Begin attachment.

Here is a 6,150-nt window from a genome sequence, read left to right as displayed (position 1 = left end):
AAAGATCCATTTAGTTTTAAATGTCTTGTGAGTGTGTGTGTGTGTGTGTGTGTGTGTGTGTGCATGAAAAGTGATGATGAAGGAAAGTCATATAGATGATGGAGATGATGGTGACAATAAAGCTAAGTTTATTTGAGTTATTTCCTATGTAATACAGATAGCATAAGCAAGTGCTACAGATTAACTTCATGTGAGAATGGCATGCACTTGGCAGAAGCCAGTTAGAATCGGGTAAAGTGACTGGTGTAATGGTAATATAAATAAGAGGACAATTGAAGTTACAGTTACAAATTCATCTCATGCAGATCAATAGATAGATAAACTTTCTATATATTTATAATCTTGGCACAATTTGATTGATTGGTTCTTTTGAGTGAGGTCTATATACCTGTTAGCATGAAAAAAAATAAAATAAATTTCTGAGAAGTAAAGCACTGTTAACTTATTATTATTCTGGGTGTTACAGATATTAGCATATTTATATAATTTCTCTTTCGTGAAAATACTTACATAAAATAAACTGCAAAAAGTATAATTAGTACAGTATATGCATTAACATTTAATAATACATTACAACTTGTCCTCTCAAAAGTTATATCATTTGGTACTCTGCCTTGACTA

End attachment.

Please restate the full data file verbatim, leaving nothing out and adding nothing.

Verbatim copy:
Here is a 6,150-nt window from a genome sequence, read left to right as displayed (position 1 = left end):
AAAGATCCATTTAGTTTTAAATGTCTTGTGAGTGTGTGTGTGTGTGTGTGTGTGTGTGTGTGCATGAAAAGTGATGATGAAGGAAAGTCATATAGATGATGGAGATGATGGTGACAATAAAGCTAAGTTTATTTGAGTTATTTCCTATGTAATACAGATAGCATAAGCAAGTGCTACAGATTAACTTCATGTGAGAATGGCATGCACTTGGCAGAAGCCAGTTAGAATCGGGTAAAGTGACTGGTGTAATGGTAATATAAATAAGAGGACAATTGAAGTTACAGTTACAAATTCATCTCATGCAGATCAATAGATAGATAAACTTTCTATATATTTATAATCTTGGCACAATTTGATTGATTGGTTCTTTTGAGTGAGGTCTATATACCTGTTAGCATGAAAAAAAATAAAATAAATTTCTGAGAAGTAAAGCACTGTTAACTTATTATTATTCTGGGTGTTACAGATATTAGCATATTTATATAATTTCTCTTTCGTGAAAATACTTACATAAAATAAACTGCAAAAAGTATAATTAGTACAGTATATGCATTAACATTTAATAATACATTACAACTTGTCCTCTCAAAAGTTATATCATTTGGTACTCTGCCTTGACTA